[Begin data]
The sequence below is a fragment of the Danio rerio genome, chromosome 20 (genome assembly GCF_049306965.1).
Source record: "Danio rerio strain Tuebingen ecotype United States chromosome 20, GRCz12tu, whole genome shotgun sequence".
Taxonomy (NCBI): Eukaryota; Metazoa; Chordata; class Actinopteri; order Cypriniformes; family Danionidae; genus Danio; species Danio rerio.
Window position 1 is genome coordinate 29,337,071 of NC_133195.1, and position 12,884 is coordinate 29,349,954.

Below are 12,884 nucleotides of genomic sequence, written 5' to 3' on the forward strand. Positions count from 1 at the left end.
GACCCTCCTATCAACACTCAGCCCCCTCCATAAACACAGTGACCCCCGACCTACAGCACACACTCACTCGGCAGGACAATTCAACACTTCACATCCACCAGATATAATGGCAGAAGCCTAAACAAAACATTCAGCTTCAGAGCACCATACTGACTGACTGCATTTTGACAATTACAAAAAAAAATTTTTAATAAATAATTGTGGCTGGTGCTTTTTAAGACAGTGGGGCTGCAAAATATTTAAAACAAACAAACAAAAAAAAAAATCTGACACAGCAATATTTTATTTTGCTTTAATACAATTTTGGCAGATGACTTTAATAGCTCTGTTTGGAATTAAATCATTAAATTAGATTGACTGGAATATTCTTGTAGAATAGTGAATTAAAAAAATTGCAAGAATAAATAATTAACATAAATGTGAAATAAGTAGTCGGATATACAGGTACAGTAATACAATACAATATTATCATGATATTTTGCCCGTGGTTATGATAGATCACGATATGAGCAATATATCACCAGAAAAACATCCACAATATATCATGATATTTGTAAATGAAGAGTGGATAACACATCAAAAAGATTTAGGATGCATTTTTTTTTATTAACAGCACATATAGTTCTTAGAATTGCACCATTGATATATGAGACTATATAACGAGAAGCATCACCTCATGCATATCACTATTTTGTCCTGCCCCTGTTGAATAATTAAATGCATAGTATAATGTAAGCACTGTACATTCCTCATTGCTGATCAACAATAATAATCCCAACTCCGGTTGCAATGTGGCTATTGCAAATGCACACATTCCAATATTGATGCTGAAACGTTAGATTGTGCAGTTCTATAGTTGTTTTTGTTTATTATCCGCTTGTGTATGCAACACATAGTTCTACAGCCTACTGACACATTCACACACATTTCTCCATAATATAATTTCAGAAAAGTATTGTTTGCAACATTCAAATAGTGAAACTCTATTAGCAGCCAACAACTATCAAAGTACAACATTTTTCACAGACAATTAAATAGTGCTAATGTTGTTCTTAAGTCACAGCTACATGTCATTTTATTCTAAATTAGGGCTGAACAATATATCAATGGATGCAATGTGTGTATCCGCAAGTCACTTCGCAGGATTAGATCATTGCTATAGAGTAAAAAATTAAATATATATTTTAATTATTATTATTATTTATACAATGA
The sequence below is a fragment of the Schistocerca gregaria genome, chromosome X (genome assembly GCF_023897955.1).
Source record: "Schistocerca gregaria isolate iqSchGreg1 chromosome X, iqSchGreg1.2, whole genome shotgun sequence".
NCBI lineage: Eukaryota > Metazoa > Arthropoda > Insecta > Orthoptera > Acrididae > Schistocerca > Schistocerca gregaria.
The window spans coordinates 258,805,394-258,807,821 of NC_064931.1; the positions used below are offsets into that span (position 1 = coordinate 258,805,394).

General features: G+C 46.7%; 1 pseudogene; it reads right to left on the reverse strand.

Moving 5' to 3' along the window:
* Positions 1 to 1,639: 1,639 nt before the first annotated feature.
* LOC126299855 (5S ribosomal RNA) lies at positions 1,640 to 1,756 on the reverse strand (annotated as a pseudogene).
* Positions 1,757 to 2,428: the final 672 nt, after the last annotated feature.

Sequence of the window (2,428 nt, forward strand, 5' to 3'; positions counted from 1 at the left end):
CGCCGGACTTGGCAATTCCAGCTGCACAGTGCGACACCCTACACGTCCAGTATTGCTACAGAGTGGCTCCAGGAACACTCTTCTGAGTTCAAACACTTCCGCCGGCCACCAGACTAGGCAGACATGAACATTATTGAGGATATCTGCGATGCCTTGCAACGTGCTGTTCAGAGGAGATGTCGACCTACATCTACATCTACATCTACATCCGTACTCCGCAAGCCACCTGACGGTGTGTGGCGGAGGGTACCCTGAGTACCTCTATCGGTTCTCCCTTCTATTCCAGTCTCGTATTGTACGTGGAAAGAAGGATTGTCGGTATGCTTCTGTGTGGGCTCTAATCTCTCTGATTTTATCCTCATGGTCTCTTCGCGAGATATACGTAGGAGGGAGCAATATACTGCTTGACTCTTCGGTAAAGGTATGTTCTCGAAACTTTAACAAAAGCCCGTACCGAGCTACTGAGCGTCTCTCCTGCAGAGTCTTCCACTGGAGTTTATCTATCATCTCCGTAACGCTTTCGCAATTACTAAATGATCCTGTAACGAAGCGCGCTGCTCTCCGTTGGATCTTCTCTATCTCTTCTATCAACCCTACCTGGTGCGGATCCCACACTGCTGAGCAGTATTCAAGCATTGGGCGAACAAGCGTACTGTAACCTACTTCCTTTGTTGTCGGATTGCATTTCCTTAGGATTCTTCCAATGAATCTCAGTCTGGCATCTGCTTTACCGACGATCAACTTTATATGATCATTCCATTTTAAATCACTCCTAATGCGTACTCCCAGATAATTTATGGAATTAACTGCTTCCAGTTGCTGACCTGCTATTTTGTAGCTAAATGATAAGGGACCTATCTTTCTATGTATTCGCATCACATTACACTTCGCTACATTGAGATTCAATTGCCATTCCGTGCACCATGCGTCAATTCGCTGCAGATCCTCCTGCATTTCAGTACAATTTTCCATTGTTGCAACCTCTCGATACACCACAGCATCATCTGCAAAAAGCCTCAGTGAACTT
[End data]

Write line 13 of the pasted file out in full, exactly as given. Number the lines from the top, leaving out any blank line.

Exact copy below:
* Positions 1 to 1,639: 1,639 nt before the first annotated feature.